Netherlands and Azerbaijan do business

By John O'Hanlon

The strength of Dutch–Azerbaijani relations was acknowledged during the inaugural Netherlands–Azerbaijan Business Forum on 23 April at the Maastricht School of Management (MSM), organised by MSM, The Province of Limburg, The European Azerbaijan Society (TEAS), AZPROMO and the Netherlands Council for Trade Promotion (NCH). Around 250 delegates attended the event, including more than 50 Azerbaijani business leaders drawn from all sectors of the country’s economy.

In his keynote speech, Shahin Mustafayev, Azerbaijani Minister of Economy and Industry, commented: “Azerbaijan is working to diversify its economy and the non-oil sector now accounts for 32 per cent of GDP. Royal Dutch Shell is currently involved in the Southern Energy Corridor, which is the largest pipeline project under construction anywhere in the world and is worth $45bn. Altogether, 125 Dutch companies are active in Azerbaijan, and the Netherlands has proven to be a reliable partner to my country. There is plenty of scope for future collaboration.”

Shahmar Movsumov, CEO, State Oil Fund of the Azerbaijani Republic (SOFAZ), explained: “Natural resources can be both a blessing and curse. Azerbaijan is currently passing through its second oil boom. SOFAZ has created around $40bn of revenues, and is a global investor in all asset classes.”

René van der Linden, Dutch Senator; Chairman, MSM; and former President of the Parliamentary Assembly of the Council of Europe (PACE) from 2005–08, continued: “This forum follows a successful trade mission to Baku in April last year. Since regaining its independence almost 25 years ago, Azerbaijan has been transformed into a stable and fast-growing country at the bridging point between Europe and Asia. It offers tremendous opportunities.”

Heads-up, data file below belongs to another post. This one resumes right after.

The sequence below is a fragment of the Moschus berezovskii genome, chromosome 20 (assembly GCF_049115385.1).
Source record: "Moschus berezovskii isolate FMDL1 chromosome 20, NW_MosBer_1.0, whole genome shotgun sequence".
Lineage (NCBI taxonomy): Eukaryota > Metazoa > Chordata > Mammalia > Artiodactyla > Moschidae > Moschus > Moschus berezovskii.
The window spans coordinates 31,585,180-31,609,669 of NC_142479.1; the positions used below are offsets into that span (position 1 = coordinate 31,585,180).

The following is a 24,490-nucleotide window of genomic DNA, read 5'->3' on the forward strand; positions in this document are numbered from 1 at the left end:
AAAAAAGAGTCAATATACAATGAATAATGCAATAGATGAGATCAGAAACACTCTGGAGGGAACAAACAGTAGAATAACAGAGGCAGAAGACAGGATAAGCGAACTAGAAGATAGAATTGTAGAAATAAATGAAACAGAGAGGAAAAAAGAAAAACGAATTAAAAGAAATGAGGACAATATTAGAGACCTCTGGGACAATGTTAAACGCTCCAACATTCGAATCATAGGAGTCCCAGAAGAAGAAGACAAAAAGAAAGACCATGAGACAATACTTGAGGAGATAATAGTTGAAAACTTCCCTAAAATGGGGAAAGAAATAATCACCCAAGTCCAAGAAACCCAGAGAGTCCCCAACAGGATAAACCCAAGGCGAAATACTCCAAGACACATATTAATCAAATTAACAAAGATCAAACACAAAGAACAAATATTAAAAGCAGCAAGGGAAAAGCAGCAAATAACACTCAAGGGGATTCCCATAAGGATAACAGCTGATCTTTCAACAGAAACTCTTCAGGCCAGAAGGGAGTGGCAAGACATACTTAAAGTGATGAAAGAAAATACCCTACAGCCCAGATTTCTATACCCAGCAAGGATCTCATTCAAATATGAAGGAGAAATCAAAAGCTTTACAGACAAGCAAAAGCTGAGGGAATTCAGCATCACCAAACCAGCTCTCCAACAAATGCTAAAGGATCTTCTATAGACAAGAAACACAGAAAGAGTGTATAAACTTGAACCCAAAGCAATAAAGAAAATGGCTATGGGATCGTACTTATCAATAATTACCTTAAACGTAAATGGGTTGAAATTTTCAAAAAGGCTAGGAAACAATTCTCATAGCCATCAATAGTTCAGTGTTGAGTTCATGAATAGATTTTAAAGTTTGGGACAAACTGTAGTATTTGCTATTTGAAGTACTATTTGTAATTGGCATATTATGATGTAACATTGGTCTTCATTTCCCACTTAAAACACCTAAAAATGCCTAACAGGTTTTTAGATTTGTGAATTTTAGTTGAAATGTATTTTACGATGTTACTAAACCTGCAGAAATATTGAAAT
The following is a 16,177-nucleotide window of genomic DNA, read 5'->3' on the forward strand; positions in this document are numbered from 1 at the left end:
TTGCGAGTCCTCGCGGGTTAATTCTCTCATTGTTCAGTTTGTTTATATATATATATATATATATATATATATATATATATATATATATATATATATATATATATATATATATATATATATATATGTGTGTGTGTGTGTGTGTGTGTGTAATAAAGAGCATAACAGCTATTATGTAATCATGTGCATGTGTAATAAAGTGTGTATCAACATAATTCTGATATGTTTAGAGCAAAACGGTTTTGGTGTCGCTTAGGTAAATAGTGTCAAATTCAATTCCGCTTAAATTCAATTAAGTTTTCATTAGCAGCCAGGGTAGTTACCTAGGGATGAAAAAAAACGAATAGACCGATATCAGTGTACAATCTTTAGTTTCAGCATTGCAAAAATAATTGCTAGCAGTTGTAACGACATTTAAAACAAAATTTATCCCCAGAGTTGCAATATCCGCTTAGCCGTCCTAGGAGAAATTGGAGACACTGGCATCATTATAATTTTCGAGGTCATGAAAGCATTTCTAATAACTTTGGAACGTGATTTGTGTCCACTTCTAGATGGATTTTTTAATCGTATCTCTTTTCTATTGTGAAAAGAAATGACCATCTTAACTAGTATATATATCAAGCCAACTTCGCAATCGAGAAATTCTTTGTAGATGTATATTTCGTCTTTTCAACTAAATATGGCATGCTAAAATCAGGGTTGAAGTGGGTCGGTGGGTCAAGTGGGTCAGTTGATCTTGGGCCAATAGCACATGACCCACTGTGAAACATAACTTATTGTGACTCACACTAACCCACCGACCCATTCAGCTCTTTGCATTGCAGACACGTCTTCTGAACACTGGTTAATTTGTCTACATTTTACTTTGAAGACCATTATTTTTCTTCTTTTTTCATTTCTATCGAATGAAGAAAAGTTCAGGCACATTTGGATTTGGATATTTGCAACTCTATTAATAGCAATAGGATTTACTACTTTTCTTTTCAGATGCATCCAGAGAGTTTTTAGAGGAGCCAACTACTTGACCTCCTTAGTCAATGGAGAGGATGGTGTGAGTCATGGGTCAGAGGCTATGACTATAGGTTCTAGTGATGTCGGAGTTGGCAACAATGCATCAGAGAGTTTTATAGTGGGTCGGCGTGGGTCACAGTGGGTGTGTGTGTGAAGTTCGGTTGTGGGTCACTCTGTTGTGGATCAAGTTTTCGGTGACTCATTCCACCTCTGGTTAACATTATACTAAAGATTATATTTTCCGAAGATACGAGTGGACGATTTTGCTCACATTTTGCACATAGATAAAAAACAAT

HE Henk Kamp, Dutch Minister of Economic Affairs reflected: “Whilst geographically distant, our countries have much in common. We both have a strong agricultural industry, and the energy industry has had a major impact on both our economies. Azerbaijan is trying to diversify its economy and stimulate rural development. The Netherlands is trying to recover from the financial crisis by investing in industries with great growth potential. These mutual interests are the basis of our ties.”

Twan Beurskens, Vice-Governor of the Province of Limburg in charge of Economic Affairs outlined: “Energy and energy policies were important in Limburg in the past – and this is one aspect we share with Azerbaijan. When I participated in the Netherlands’ Trade Mission to Baku, I was very impressed by the economic progress achieved in Baku, to date. We have discussed the possibility of setting up an Azerbaijan Business Hub in Venlo.”

Rufat Mammadov, Head, Azerbaijan Export and Investment Promotion Foundation (AZPROMO) outlined the opportunities for Dutch investment in the non-oil sector: “There is great mutual interest on developing trade and economic relations. The economy has gown by almost five per cent this year, and was placed in 38th position in the World Bank’s Doing Business report last year. This is partly due to the attempts to diversify the economy over the past decade.”

During a networking lunch, delegates had opportunity to view the Azerbaijan – Sport in Focusexhibition, comprising 65 images submitted by photographers based in 10 countries for a TEAS competition of the same name. This reflects Azerbaijan’s forthcoming hosting of the inaugural Baku2015 European Games from 12–28 June.

The event continued with business-to-business meetings between Azerbaijani and Dutch companies, during which experience was pooled and new, mutually beneficial alliances were created. The forum concluded with dinner at the Province House of the Province of Limburg.


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